Dumagat women use non-timber forest products to mitigate and adapt to climate change


Long story short: The governments of China and the Philippines are building a “climate resilient” dam that will displace the Indigenous Dumagat-Remontado people and affect their way of life, while emitting significant amounts of greenhouse gases. Institutions investing in dams would do better to shift their resources towards the true, gender-just climate solution implemented by the Dumagat women and their communities: community management of non-timber forest products.

The reality now: investment in large-scale hydropower

The Dumagat-Remontado Indigenous group has ancestral domain claims in one of the most biodiverse and largest remaining tracts of rainforest in the Philippines. It is in this area of the Sierra Madre mountain range where the national government plans to build a “climate resilient” dam to supply water to Metro Manila and nearby urban areas. The Kaliwa Dam is part of the New Centennial Water Source (NCWS), a project President Rodrigo Duterte secured with a $235.9 million loan from the Export-Import Bank of China under Duterte’s “Build, Build, Build” programme and China’s “Belt and Road Initiative.” According to the government, the project is based on comprehensive studies conducted by the World Bank and the Japan International Cooperation Agency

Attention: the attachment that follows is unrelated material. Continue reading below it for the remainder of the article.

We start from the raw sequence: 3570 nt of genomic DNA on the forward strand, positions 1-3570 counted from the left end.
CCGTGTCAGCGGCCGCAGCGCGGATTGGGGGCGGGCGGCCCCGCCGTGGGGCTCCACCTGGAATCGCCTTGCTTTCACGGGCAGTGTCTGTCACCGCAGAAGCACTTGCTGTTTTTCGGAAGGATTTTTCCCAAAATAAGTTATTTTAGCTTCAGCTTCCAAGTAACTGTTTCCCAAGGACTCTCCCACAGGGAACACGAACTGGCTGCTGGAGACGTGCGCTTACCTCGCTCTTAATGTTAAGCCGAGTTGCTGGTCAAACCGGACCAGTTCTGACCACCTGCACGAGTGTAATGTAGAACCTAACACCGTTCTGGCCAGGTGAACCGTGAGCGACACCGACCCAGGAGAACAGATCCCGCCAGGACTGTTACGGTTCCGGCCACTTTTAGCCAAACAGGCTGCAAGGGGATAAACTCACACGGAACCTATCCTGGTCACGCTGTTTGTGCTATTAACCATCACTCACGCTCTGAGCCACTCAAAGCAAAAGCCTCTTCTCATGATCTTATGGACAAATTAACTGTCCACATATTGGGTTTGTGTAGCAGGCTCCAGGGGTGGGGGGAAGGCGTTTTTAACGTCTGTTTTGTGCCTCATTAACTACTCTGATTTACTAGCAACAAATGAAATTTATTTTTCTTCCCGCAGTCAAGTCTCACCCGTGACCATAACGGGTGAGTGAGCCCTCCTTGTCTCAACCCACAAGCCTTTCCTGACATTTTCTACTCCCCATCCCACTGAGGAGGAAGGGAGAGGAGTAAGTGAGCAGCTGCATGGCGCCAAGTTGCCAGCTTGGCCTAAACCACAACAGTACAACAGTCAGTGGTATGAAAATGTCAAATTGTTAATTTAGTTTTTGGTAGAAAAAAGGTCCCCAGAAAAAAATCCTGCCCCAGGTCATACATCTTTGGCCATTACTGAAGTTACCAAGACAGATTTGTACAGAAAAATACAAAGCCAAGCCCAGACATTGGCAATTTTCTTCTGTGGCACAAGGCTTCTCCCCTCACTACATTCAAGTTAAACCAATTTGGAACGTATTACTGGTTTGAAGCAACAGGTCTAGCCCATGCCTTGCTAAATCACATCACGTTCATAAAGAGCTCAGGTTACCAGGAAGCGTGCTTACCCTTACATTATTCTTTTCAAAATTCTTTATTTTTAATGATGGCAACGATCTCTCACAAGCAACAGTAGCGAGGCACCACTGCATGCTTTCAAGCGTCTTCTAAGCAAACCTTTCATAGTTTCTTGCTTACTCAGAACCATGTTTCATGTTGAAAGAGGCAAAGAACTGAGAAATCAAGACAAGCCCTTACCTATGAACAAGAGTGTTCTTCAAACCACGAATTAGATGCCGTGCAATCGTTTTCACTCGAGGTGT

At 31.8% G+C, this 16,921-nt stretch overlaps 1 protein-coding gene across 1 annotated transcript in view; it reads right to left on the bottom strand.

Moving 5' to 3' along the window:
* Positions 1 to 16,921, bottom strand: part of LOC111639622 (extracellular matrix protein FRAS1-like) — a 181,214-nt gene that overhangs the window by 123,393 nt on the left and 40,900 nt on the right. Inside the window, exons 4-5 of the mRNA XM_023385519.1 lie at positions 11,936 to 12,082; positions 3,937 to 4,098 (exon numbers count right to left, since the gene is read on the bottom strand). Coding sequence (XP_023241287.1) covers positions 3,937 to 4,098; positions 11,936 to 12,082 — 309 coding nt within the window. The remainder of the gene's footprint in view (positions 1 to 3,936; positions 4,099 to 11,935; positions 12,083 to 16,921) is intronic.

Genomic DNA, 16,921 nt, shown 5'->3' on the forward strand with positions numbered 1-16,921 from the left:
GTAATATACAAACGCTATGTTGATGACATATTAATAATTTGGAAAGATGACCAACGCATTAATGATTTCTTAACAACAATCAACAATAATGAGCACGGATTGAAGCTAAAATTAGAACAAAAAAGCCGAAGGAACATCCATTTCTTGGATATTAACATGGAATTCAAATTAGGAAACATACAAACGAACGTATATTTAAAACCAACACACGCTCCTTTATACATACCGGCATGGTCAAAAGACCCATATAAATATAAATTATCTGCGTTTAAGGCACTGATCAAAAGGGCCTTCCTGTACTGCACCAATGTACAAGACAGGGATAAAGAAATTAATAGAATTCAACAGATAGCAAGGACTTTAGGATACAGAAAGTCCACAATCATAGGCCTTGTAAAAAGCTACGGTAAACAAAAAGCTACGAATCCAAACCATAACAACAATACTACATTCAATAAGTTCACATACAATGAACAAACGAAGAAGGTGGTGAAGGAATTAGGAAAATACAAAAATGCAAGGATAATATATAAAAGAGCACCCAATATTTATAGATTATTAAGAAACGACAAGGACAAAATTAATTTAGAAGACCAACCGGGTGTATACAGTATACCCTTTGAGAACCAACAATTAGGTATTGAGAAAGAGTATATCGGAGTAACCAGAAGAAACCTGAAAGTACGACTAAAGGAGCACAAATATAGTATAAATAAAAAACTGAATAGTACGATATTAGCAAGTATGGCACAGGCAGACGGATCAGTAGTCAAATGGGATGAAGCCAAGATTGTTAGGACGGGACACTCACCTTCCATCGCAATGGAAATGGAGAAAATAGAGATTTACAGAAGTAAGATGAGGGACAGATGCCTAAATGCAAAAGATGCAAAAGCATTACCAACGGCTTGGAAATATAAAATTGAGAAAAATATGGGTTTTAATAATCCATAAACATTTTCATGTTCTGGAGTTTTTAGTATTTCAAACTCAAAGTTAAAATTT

The Philippines continuously ranks high among countries most affected by climate change and climate change has increased the frequency and duration of water shortages in the country, including in Metro Manila. The Kaliwa Dam project is Duterte’s response to this water insecurity but the Dumagat people, including the largest federation of Indigenous women in the area called Samahan ng mga Kababaihang Dumagat ng Sierra Madre (K-Gat), are calling for the government to look for other solutions that do not violate their rights.

The construction of the Kaliwa Dam will displace 300 Dumagat-Remontado people and submerge 113 hectares of forests which are a source of livelihoods and where the communities source their drinking water, food and medicines. Impact assessments conducted by both the Philippines’ environment department and independent groups show that it will also submerge 12 of their sacred sites, endanger endemic wildlife and plants, drive massive species migration, and put not only upland Indigenous communities at risk but also lowland agricultural and fishing communities with a history of flash flooding.